Thursday, April 30, 2009


What is the ATIGA?

The ASEAN Trade in Goods Agreement (ATIGA) is an improvement over the current ASEAN Free Trade Area-Common Effective Preferential Tariff (AFTA CEPT) Scheme.
- The AFTA CEPT Scheme was focused on tariffs, the main component of which was the schedule for tariff reduction/elimination for trade in goods in ASEAN.
- The ATIGA is akin to a Trade-in-Goods (TIG) chapter of an FTA, which comprises both tariff and non-tariff elements (e.g. trade disciplines on Sanitary and Phytosanitary (SPS) measures, Customs Procedures, and Trade Facilitation, among others).

Why the ATIGA?

The AFTA CEPT Scheme was implemented in 1993. After 15 years, ASEAN has matured in the area of trade-in-goods. Given this, coupled with the changes in business processes and that ASEAN has negotiated and concluded FTAs with several Dialogue Partners, it is timely for the AFTA CEPT scheme to be upgraded, so that ASEAN remains current.

What is the objective of the ATIGA?

The objective of this Agreement is to achieve free flow of goods in ASEAN as one of the principal means to establish a single market and production base for the deeper economic integration of the region towards the realisation of the AEC by 2015.[1]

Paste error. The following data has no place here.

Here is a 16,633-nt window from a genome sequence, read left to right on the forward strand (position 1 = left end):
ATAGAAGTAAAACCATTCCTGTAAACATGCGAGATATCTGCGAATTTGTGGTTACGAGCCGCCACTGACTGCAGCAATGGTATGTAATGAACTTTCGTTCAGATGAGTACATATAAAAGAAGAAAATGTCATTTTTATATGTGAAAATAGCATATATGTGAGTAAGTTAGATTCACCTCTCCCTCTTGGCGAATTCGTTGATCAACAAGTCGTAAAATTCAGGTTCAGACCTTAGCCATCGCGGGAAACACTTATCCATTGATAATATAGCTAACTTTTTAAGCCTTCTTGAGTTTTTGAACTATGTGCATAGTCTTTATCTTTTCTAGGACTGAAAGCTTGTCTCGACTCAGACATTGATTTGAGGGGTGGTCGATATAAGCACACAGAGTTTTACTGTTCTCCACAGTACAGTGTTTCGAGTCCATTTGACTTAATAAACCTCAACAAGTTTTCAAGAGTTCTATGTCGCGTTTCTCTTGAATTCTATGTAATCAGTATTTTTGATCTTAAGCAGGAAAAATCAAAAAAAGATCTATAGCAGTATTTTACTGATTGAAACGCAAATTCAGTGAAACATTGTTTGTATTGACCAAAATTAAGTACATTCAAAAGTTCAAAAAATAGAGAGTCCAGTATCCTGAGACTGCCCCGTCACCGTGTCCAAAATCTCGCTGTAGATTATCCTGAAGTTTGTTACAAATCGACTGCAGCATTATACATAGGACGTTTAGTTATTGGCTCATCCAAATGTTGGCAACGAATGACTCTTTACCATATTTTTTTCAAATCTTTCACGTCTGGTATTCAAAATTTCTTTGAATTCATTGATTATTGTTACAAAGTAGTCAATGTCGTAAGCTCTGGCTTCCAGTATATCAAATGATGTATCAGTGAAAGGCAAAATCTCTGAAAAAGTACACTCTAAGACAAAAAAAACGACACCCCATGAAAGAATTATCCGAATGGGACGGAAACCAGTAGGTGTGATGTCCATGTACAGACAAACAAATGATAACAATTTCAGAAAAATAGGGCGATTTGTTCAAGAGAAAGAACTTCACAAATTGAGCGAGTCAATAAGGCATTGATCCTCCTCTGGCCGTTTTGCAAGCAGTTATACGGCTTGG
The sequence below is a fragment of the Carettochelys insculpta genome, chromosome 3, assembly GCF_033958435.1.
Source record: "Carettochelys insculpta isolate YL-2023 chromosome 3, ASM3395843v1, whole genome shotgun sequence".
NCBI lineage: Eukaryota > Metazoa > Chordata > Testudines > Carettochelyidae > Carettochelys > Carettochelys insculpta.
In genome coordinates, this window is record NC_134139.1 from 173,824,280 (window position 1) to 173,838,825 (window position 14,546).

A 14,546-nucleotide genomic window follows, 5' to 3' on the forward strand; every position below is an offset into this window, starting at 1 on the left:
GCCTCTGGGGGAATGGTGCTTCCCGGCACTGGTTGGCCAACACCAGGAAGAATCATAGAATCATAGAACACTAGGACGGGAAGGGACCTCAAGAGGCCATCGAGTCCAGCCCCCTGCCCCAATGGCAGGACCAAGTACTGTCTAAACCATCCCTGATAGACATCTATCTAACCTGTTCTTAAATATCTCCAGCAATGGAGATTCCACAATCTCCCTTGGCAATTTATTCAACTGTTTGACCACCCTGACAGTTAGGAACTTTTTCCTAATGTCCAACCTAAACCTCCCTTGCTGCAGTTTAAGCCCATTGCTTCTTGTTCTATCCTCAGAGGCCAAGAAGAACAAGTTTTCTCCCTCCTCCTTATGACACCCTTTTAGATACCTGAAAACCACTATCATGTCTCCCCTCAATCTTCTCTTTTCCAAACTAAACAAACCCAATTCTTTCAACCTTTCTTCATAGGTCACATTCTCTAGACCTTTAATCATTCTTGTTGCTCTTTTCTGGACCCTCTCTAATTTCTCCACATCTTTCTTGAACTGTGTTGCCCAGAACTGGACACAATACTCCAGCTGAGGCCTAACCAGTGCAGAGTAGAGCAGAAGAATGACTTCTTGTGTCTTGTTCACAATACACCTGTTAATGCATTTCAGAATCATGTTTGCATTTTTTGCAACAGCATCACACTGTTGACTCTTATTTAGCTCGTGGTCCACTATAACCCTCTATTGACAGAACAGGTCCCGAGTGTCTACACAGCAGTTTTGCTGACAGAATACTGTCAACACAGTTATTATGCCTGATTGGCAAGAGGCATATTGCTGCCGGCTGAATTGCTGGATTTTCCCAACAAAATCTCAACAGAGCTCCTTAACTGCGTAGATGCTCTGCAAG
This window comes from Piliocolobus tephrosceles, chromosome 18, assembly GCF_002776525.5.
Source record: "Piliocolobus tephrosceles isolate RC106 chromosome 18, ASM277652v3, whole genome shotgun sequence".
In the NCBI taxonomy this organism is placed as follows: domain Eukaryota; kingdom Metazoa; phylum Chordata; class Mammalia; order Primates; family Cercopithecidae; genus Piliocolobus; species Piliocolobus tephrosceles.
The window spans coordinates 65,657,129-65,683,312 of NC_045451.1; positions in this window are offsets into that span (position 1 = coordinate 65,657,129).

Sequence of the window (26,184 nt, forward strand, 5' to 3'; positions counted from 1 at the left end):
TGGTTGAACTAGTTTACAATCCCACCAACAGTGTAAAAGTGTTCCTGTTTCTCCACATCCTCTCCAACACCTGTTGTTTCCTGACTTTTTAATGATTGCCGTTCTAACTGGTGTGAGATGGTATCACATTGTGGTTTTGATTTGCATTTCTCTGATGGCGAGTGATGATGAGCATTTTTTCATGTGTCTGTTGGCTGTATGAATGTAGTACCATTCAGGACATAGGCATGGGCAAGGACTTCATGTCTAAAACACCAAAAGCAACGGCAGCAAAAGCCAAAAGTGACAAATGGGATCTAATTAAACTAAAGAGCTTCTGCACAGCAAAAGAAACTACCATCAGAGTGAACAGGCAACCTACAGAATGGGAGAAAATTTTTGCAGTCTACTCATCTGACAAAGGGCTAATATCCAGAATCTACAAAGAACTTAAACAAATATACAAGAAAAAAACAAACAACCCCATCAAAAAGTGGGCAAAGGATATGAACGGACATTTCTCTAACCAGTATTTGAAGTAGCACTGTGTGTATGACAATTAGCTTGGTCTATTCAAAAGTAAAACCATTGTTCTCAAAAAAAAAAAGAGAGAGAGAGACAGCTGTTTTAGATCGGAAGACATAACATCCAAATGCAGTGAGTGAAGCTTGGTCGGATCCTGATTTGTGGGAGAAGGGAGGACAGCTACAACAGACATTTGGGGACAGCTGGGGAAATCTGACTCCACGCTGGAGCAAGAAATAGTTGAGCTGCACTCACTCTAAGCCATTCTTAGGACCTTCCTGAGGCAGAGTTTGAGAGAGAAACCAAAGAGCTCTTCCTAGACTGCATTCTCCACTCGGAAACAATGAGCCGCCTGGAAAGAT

What are the features of this agreement?

1. Comprehensive coverage- it covers trade-related rules and regulations, including tariff liberalisation, non-tariff barrier liberalisation, rules of origin, trade facilitation, customs procedures, standards and conformance, and Sanitary and Phytosanitary (SPS) measures.

2. Consolidated and streamlined rights and obligations- To have an agreement that is more user-friendly for traders, the ATIGA consolidates all ASEAN’s existing initiatives, obligations and commitments made with regard to intra-ASEAN trade-in-goods into one comprehensive document.

3. Most-favoured nation treatment- if a Member State enters into any agreement with a non-Member State where commitments are more favourable than that accorded under this Agreement, the other Member States have the right to request for negotiations with that Member State to request for the incorporation herein of treatment no less favourable than that provided under the aforesaid agreement. The decision to extend such tariff preference will be on a unilateral basis. The extension of such tariff preference shall be accorded to all Member States.[2]